The average yield of nucleic acids was 5.4 ug/tube with an average 260/280 ratio of 2.3 and a BioAnalyzer RIN RNA quality index of 8.97. The tSMS method produced a very broad profiling of ribosome-depleted RNA transcripts in stabilized whole blood. By averaging all subjects in each group, filtering out low expressing transcripts of < 0.01 RPKM, and comparing average RPKM for each transcript between groups, it is observed that tSMS yielded linear quantification (slope = 0.98) of gene expression over ~ 22 log2 orders of magnitude for more than 95,511 transcripts (Fig. 1).
Case Controlled Differentially expressed genes (DEGs). Employing the 9 filters approach, 391 transcripts were ranked in the top 100 by at least one method. Of these, two transcripts were identified by all 9 methods, and 5 transcripts were identified by 8 of the 9 methods. Note that although this reduces the likelihood that their differential expression is dependent on only one analytical approach, it does not fully eliminate potential type I error because these are not completely independent methods (Fig. 2). The full 391 gene list by p value in the 9 methods can be found in Additional file 2: Table S1. Jaccard similarity analysis reveals the best concordance between methods edgeR, DESeq and DESeq2. The most discordant results were obtained with BaySeq (Additional file 3: Data S2). The 2 transcripts passing all 9 methods with a corrected p < 0.05 are difficult to interpret: IGLV2-8 (↑2.0X in ADHD) is an immunoglobin lambda chain V-II region, and its expression appeared related to at least 10 other DEGs that were either HLA or IgG-related. More difficult to interpret is RNU1-94P (↑2.0X), which is a small nuclear protein pseudogene. The five transcripts passing 8 filters included 4 with better annotation: ABCB5, CWC27, IFI35, and AHNAK:
ABCB5 (↑1.9X in ADHD) is a member of the multi-drug resistance (MDR) family of transporters. ABCB5 has been mechanistically linked to glucose, phospholipid, and amino acid transport , and copy number variants have been linked to childhood obesity . ADHD is also associated with increased risk of obesity, with mechanisms unknown .
CWC27 (↓1.4X) is a spliceosomal trans-peptidyl-isomerase that has been associated with retinal abnormalities and developmental disorders, including neurological defects, in children with mutations .
IFI35 (↑1.4X) is an interferon-induced protein that acts as a ‘damage-associated molecular pattern (DAMP)’ , and thus could indicate some type of inflammatory source in ADHD. Substantial circumstantial data suggests inflammation may play a role in ADHD .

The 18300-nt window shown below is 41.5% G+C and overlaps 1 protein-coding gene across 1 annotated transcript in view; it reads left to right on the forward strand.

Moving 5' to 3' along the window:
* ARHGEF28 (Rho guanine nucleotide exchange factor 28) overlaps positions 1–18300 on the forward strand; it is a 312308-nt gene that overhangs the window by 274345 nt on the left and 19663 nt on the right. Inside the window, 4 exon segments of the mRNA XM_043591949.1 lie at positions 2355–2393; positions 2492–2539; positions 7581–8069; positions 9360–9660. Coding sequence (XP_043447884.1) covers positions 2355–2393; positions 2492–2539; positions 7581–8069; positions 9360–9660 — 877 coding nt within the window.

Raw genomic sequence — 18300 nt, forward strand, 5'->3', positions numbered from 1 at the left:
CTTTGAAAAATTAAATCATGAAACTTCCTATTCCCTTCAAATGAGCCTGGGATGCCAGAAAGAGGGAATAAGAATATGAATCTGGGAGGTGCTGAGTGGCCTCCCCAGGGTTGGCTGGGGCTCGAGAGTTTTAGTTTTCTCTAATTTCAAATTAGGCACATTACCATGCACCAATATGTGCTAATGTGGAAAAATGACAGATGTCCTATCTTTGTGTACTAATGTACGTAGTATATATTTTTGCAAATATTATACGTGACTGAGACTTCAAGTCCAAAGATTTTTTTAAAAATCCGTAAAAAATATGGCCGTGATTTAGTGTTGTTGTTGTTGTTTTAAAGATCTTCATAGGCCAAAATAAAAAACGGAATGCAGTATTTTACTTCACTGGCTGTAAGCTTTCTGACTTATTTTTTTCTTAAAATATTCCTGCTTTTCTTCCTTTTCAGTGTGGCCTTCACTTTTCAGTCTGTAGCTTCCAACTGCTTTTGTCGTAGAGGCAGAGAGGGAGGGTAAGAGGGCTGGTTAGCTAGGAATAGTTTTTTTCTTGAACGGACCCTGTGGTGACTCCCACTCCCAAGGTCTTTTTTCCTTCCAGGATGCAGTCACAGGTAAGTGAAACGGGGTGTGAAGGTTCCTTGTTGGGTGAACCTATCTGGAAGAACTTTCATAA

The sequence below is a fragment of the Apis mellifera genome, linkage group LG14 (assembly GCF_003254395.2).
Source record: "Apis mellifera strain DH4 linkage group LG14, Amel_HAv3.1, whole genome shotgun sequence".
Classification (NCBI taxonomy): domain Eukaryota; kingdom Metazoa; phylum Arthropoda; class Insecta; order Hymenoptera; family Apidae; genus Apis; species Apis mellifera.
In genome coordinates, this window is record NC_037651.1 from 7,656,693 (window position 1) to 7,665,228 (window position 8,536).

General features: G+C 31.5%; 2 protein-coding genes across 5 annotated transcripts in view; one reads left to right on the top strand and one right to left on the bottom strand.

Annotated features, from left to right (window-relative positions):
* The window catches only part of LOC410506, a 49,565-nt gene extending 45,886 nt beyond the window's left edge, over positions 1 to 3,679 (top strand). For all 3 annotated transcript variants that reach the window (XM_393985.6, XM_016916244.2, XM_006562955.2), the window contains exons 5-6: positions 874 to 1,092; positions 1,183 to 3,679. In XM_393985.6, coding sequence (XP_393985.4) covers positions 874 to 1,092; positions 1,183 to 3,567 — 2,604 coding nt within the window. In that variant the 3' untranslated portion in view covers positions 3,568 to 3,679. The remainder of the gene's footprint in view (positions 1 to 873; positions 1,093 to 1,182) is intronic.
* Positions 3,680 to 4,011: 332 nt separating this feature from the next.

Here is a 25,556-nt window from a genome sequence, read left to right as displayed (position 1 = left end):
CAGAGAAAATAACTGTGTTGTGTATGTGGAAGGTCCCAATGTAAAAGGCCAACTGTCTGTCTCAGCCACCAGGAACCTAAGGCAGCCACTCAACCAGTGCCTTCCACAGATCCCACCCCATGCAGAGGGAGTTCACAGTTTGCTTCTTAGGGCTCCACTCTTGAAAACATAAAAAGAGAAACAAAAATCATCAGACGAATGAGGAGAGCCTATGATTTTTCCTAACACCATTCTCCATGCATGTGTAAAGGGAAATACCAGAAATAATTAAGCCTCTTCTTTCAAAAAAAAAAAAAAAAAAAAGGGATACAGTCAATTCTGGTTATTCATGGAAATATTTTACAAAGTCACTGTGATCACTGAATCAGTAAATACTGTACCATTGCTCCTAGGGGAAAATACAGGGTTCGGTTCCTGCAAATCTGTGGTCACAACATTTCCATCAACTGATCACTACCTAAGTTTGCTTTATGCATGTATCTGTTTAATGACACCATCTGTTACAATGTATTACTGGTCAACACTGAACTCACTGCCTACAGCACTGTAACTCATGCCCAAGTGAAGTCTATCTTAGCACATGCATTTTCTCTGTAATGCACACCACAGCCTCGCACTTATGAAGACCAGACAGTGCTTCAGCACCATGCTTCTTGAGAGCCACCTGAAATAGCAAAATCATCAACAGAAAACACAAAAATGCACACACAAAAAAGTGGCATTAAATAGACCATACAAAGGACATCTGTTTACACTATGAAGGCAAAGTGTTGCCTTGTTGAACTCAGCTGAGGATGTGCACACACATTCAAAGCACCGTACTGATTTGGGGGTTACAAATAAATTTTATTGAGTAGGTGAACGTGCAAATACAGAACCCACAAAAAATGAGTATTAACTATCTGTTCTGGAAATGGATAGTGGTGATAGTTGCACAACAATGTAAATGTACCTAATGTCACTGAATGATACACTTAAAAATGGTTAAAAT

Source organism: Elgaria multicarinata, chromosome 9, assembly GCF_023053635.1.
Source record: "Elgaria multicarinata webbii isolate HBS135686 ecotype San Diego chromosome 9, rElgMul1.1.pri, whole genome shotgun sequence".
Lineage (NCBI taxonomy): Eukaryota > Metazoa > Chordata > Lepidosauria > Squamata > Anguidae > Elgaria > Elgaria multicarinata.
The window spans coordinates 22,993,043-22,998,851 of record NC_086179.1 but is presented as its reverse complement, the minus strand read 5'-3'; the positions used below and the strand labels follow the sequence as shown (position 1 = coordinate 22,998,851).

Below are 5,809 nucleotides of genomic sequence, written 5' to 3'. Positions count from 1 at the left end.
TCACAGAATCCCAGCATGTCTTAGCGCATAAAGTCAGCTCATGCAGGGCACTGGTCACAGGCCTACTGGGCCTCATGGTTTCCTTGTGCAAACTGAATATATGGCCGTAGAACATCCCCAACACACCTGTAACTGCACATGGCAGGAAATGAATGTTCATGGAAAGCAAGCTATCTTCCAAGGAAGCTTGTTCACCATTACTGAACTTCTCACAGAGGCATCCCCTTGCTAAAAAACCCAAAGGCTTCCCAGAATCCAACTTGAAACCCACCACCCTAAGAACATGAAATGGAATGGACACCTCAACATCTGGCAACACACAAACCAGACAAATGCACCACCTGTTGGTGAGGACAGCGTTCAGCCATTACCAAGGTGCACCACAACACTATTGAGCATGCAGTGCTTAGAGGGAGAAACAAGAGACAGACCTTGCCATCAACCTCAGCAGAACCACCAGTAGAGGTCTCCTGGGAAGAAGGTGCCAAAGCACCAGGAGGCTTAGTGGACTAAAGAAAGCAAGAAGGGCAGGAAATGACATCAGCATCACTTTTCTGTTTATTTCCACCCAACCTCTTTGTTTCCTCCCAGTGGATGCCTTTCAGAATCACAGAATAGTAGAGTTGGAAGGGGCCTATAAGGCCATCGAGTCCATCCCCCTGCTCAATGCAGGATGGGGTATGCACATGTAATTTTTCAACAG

AHNAK (↑1.3X) is a particularly interesting target because it is a giant 680 kD neuroblast differentiation-associated protein, that has been associated with a range of relevant neurological disorders including bipolar disorder , depressive-like behaviors in knockout mice , ß-adrenergic regulation of the cardiac CaV1.2 calcium channel , and a variety of immune functions. The AHNAK family member, AHNAK2 (↑1.9X), is also identified on this list, with DEG identification by 2 of the analytic methods.
The fifth transcript, RP11-35015.2 (↓1.6X) is a poorly annotated transcript that lies within intron 1 of the IGF1 receptor (IGF1R), and thus, difficult to more clearly understand.
The complete list of 391 selected (Additional file 2: Table S1) includes other interesting transcripts, such as BACE2 (↓1.6X) and MED6 (↑1.5X). However, we proceeded to further narrow this case–control list by virtue of analyzing the cohort of discordant twins, and then determining whether any systematic patterns of similarity emerged.
Discordant twins cohort
tSMS of 16 discordant twin pairs produced transcript profiling of similar breadth and linearity as observed in the case–control study (Additional file 4: Fig. S1). Using an essentially identical analytical approach to the case controls (Fig. 2), the results of RNAseq from monozygotic ADHD-discordant twins were subjected to 9 analytical approaches and then the top 100 transcripts from each were ranked by their presence on the 9 lists. The resulting list of 385 transcripts can be found in Additional file 5: Table S2.
Discordant twins DEGs: A total of 10 transcripts passed 8 of 9 filters and contains transcripts with close similarity to several of the case–control DEGs (Fig. 2). These high-ranking transcripts present potential hypotheses for further study with regard to ADHD, as follows:
ARL6IP5 (↓1.4X) is an ADP ribosylation factor-like GTPase 6-interacting protein, but is also known as JWA, a homologous gene of the glutamate-transporter-associated protein 3–18 (GTRAP3-18), and addicsin. ARL6IP5/JWA is expressed at high levels in the hippocampus and ARL6IP5/JWA knockout mice showed spatial cognitive potentiation and enhanced neurite growth in newborns . Conditional astrocytic ARL6IP5/JWA null mice demonstrates a role as a neuroprotective factor against dopaminergic neuronal degeneration . ARL6IP5/JWA has been associated with increased expression in the amygdala after chronic morphine treatment , and with morphine dependence via the delta opioid receptor .
CCDC107 (↓1.9X) is closely related to CCDC132 and CCDC84 found in the case control study. While relatively little is known about these coiled coil family members, coiled coil helix proteins (e.g. Chchd2) have been implicated in ADHD-like mouse models .